A Different Christian Politics

As the opening notes of Ken Medema's piano sounded on the morning of Friday, September 13, more than 500 people listened in rapt attention. The Call to Renewal's "National Forum on Faith and Politics" had begun. Religious leaders, organizers, and activists from all over the country came by car, by bus, and by plane to learn, to share, to pray, and to strategize.

Rev. Yvonne Delk opened with a powerful message of personal and societal renewal: "The social transformation we are seeking for our land will not come without a spiritual transformation."

Panels addressed some of the critical issues of our time-the Christian response to poverty, making commitments to end racism, ethics and morality in Congress, creating a more civil dialogue in the "culture wars," and the contributions of our religious traditions and organizations toward the development of a new political vision.

Sen. Bill Bradley spoke of the importance of restoring a vibrant civil society in order to maintain democracy, then stayed 30 minutes beyond his scheduled time to answer questions from the audience.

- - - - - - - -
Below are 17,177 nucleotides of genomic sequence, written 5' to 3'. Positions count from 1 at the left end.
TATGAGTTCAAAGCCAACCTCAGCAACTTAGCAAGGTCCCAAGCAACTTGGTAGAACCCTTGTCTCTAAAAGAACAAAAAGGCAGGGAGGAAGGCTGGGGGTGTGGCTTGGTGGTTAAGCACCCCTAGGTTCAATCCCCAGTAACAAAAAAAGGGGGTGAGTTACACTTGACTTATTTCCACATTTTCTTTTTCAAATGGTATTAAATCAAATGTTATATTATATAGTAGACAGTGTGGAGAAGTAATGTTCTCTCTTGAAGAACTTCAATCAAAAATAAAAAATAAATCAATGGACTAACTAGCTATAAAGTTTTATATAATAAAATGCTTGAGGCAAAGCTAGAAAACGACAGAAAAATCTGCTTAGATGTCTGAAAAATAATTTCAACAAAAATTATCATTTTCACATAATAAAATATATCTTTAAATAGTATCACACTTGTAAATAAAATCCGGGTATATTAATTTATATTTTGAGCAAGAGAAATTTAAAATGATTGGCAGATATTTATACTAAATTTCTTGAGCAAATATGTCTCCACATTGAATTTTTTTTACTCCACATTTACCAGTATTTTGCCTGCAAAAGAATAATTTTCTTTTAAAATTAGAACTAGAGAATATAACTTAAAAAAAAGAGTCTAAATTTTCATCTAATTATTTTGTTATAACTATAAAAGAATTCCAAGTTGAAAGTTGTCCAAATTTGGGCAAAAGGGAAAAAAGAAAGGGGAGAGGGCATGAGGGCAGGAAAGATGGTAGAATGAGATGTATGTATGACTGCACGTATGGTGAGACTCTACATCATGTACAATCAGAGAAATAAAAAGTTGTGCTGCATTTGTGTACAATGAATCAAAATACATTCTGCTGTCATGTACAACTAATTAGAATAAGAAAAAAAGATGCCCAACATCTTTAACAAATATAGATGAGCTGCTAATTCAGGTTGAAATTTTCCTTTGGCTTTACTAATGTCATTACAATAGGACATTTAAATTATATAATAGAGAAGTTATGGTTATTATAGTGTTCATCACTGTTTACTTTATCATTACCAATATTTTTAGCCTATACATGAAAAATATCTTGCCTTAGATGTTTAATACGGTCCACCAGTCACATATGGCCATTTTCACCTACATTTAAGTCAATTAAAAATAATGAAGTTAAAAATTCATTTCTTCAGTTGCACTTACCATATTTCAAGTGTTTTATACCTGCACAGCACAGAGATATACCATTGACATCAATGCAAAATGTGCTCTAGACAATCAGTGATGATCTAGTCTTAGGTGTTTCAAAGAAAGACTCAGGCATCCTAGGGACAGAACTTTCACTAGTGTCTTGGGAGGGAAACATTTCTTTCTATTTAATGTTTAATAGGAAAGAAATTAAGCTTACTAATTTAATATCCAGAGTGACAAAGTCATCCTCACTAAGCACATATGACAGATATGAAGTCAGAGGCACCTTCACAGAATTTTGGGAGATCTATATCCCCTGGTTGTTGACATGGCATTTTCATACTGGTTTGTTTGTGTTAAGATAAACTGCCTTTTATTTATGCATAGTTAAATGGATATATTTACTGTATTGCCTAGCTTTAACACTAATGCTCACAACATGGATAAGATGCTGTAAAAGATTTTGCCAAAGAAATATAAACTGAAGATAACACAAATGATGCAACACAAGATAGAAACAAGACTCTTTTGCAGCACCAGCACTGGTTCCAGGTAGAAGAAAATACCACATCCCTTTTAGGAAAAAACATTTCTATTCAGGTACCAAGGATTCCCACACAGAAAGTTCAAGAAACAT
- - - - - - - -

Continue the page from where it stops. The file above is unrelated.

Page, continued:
In Friday's keynote address, Jim Wallis spoke of the need for a new politics grounded in compassion, community, and civility. Healing the nation requires moving beyond politics-as-usual to a new vision.

A Saturday luncheon featured Marian Wright Edelman, founder and executive director of the Children's Defense Fund. She exhorted the audience to work for the protection of children in the face of the recently passed welfare legislation, and proclaimed, "It's time for the religious community to be the moral locomotive for social change and not the moral caboose."

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Sojourners Magazine November-December 1996
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